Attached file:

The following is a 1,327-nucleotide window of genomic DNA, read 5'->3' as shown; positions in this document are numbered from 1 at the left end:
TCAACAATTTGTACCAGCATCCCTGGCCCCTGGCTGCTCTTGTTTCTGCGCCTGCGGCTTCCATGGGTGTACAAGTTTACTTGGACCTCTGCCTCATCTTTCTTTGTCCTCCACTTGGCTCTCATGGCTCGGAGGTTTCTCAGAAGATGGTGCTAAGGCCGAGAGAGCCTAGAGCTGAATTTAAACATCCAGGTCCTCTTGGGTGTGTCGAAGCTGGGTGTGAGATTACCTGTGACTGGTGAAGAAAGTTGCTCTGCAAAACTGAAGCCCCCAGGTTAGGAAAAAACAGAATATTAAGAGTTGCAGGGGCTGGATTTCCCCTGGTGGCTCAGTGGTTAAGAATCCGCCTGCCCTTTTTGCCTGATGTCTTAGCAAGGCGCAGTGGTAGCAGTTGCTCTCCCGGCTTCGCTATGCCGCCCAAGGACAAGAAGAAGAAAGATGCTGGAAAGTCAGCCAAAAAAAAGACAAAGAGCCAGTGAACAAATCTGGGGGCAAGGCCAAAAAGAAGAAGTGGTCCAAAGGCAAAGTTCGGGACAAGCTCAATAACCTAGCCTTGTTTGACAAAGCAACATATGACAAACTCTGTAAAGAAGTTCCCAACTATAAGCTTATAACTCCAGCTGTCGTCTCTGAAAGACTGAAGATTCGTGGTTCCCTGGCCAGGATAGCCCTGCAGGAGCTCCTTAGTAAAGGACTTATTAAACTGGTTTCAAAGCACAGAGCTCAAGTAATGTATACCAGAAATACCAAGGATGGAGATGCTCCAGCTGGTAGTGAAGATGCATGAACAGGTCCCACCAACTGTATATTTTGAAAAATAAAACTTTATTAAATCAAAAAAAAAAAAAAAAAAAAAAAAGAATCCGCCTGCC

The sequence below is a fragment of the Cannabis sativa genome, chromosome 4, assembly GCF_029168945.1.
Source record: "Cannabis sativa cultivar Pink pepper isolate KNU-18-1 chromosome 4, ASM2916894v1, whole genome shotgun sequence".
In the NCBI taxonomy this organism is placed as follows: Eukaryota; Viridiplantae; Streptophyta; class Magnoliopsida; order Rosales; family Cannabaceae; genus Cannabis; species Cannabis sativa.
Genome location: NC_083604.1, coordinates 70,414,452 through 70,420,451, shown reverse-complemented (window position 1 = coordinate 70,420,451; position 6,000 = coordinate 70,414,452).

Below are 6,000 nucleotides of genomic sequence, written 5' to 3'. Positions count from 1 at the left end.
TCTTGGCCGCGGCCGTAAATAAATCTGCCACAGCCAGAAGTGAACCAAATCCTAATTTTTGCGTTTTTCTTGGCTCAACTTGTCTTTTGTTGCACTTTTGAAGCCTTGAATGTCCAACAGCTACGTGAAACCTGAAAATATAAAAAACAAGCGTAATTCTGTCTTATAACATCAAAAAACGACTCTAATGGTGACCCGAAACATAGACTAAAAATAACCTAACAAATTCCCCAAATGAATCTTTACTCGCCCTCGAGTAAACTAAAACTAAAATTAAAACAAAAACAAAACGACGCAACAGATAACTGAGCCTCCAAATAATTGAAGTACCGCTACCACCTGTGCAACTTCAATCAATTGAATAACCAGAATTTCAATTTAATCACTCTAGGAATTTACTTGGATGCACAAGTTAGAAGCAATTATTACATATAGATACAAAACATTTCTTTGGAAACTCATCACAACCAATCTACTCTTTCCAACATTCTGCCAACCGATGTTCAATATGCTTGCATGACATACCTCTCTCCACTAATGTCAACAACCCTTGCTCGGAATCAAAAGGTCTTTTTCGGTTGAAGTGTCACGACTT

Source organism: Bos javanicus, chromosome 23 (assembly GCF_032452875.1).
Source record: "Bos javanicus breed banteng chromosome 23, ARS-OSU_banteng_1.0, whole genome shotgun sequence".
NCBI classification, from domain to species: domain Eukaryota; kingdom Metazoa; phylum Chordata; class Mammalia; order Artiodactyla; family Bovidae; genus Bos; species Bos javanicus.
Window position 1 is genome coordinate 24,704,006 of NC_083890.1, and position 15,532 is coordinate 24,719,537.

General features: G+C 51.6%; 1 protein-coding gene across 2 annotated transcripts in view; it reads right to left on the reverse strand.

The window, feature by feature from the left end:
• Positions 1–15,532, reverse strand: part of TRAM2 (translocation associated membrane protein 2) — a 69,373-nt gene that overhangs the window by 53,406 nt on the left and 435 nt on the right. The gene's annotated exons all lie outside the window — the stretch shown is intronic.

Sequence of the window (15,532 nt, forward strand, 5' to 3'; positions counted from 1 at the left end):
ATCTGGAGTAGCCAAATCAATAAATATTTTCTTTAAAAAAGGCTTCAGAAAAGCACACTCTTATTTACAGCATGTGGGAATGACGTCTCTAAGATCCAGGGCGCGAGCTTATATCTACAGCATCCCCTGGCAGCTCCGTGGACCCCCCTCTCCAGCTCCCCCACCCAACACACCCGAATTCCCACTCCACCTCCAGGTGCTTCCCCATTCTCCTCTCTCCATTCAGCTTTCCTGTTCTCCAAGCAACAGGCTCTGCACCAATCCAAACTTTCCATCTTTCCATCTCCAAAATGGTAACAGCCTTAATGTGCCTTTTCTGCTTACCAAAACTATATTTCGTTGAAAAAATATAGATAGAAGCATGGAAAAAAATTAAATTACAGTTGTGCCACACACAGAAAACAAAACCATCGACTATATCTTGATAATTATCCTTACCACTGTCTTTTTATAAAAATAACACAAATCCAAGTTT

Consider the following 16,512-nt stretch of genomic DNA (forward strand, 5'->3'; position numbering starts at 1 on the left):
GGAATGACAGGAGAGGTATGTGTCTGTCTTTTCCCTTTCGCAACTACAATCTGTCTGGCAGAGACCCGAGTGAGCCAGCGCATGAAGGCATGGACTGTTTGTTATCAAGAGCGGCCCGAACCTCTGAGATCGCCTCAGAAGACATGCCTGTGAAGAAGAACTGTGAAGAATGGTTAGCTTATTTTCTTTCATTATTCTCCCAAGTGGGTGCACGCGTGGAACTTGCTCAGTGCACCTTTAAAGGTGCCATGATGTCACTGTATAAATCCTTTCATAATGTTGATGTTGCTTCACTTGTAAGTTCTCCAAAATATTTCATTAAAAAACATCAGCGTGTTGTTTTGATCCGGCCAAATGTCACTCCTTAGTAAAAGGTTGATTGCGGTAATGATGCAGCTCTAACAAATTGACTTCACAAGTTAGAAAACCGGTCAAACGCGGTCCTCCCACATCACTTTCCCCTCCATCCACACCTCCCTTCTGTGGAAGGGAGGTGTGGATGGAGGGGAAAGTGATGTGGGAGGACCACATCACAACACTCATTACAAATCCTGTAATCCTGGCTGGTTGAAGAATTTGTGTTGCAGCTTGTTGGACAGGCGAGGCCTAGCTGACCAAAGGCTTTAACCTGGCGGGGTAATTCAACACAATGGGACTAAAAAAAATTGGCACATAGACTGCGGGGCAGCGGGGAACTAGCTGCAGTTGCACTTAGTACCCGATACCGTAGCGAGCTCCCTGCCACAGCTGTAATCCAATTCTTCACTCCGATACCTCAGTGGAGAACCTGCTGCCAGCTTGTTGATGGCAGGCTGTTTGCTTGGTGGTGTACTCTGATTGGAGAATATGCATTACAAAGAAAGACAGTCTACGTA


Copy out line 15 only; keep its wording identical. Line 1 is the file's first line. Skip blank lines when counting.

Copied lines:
• Positions 1–15,532, reverse strand: part of TRAM2 (translocation associated membrane protein 2) — a 69,373-nt gene that overhangs the window by 53,406 nt on the left and 435 nt on the right. The gene's annotated exons all lie outside the window — the stretch shown is intronic.